Thiamine Levels During Intensive Insulin Therapy in Critically Ill Patients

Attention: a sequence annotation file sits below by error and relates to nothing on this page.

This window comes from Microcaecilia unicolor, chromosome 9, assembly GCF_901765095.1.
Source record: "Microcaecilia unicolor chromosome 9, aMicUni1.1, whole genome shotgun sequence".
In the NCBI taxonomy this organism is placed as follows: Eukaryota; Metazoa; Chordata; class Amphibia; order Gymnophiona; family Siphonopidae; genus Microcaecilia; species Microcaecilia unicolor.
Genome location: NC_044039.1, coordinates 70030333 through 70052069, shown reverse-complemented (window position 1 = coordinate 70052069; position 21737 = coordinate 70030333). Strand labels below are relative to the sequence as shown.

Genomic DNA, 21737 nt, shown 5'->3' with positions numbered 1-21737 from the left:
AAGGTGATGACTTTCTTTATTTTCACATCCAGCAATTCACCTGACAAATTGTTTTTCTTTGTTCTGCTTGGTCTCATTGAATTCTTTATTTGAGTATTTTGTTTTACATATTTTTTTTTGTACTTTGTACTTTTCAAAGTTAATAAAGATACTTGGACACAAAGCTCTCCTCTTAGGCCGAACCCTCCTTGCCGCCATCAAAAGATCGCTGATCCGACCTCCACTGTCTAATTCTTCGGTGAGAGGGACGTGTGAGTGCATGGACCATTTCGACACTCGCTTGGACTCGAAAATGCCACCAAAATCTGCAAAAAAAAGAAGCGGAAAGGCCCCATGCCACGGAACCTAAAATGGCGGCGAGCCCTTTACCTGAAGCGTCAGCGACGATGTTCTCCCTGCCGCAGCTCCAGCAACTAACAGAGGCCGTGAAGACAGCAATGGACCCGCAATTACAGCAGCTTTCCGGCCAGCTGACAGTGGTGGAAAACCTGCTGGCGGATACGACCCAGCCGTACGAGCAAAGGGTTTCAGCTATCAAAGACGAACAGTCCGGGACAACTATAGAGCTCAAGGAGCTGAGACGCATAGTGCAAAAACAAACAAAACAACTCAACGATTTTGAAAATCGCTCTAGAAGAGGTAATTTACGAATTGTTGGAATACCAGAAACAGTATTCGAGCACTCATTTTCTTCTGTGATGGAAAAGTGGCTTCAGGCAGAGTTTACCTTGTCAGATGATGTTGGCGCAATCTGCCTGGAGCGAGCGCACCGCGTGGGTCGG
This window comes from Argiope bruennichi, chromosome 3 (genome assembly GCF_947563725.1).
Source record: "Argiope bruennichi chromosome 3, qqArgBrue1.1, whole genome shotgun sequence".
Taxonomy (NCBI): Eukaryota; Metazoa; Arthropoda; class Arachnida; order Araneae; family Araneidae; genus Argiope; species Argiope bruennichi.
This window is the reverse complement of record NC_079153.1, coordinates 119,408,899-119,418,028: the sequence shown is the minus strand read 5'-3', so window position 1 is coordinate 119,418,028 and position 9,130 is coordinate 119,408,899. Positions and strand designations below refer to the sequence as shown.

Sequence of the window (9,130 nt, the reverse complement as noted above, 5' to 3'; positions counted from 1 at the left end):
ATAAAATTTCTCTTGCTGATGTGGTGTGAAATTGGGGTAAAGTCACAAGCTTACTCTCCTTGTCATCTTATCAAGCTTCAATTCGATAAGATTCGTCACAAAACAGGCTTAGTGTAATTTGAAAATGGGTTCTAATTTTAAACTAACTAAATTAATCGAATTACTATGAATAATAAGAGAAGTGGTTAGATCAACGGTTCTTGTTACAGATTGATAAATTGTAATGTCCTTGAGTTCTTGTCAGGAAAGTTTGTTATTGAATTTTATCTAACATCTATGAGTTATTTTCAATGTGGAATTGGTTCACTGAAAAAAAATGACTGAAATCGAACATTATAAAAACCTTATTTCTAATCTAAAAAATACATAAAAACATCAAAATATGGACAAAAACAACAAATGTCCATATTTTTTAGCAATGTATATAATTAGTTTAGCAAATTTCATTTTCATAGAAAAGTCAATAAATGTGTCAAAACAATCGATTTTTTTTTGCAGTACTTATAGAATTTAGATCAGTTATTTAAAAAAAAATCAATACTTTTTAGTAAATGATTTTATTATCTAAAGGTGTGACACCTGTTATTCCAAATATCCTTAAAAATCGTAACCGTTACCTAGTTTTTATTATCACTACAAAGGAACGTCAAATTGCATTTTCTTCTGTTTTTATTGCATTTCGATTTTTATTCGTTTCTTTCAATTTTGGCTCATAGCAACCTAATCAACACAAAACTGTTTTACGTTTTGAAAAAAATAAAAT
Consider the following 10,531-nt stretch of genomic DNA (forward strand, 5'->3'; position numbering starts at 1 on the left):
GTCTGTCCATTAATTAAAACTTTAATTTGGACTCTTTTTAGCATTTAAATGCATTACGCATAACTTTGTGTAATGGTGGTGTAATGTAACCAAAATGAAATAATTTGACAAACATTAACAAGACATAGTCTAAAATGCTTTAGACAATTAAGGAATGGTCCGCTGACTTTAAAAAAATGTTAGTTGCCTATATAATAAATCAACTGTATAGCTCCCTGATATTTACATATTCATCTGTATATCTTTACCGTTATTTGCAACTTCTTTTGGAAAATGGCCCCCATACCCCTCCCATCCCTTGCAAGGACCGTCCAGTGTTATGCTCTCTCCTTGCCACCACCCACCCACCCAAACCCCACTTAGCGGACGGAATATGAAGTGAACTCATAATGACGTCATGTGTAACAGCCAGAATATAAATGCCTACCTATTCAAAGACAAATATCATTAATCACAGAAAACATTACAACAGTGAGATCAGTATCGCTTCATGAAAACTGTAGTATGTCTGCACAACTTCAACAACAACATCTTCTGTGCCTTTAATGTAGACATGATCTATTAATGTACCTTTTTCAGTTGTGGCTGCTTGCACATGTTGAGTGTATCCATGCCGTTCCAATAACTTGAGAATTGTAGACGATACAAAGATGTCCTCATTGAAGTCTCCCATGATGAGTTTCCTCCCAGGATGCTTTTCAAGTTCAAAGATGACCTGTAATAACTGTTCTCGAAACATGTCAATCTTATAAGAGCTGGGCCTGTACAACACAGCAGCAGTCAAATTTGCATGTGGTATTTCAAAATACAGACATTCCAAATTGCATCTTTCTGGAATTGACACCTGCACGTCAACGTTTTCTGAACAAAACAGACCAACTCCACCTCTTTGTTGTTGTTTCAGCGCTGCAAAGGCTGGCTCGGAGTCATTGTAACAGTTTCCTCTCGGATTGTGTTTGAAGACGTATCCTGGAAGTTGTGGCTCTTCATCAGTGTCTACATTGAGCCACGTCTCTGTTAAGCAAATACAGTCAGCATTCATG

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Introduction:Thiamine is an essential cofactor in carbohydrate metabolism, and deficiency can therefore cause various organ dysfunctions. Little is known about the prevalence and possible worsening of thiamine deficiency in critically ill patients. In this study, we investigated the prevalence of thiamine deficiency at admission to the intensive care unit (ICU) and hypothesized that intensive insulin therapy, aimed at regulating glucose levels, increases thiamine utilization and therefore might cause or worsen deficiency in patients with limited thiamine stores.Materials and Methods:An observational prospective cohort study was carried out in a medical–surgical ICU in a general teaching hospital in Apeldoorn, the Netherlands. All adults who were treated during that time with intensive insulin therapy were included. Deficiency was defined as a thiamine level <100 nmol/L. No thiamine supplementation was administered except for normal amounts present in standard enteral feeding.Results:A total of 58 patients were available for analysis. Median thiamine level at admission was 111 nmol/L. Deficiency was present in 39.7% of patients and was significantly associated with the presence of gastrointestinal pathology and with recent surgery. Thiamine levels increased a median of 14 nmol/L in 48 hours. Only 3.4% of patients showed a predefined relevant decline in thiamine levels.Conclusion:Intensive insulin therapy does not appear to cause or worsen thiamine deficiency. However, based on the high prevalence of deficiency at admission, it might be warranted to supplement thiamine in all patients admitted to the ICU, especially when there is an underlying gastrointestinal disease or recent surgery.

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